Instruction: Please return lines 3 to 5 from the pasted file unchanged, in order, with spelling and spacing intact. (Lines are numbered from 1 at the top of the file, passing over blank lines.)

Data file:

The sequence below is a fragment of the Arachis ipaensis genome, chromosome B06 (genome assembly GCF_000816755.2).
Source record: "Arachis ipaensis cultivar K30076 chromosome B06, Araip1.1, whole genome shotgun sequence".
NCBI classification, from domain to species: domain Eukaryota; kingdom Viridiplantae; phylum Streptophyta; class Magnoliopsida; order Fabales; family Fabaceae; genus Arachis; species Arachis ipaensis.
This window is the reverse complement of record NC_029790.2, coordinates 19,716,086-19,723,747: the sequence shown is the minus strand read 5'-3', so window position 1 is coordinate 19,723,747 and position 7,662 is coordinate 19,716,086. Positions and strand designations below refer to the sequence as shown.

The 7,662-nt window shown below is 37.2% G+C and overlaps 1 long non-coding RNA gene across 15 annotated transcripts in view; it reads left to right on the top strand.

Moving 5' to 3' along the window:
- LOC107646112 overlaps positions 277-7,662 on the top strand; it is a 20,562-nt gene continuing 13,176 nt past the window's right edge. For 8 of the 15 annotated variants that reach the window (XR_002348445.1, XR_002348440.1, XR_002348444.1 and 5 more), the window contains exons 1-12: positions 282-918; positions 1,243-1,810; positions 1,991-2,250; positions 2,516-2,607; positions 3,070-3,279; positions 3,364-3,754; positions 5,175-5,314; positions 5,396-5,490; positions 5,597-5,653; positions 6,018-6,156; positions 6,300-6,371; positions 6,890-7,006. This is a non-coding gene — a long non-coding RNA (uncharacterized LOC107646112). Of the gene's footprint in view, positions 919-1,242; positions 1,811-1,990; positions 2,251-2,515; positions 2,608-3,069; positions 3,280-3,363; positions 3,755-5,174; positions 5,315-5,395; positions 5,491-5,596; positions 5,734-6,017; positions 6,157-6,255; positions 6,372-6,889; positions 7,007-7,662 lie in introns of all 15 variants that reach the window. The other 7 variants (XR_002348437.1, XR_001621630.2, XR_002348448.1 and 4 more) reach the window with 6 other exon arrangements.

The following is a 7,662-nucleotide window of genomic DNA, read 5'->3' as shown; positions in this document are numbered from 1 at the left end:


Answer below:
NCBI classification, from domain to species: domain Eukaryota; kingdom Viridiplantae; phylum Streptophyta; class Magnoliopsida; order Fabales; family Fabaceae; genus Arachis; species Arachis ipaensis.
This window is the reverse complement of record NC_029790.2, coordinates 19,716,086-19,723,747: the sequence shown is the minus strand read 5'-3', so window position 1 is coordinate 19,723,747 and position 7,662 is coordinate 19,716,086. Positions and strand designations below refer to the sequence as shown.

The 7,662-nt window shown below is 37.2% G+C and overlaps 1 long non-coding RNA gene across 15 annotated transcripts in view; it reads left to right on the top strand.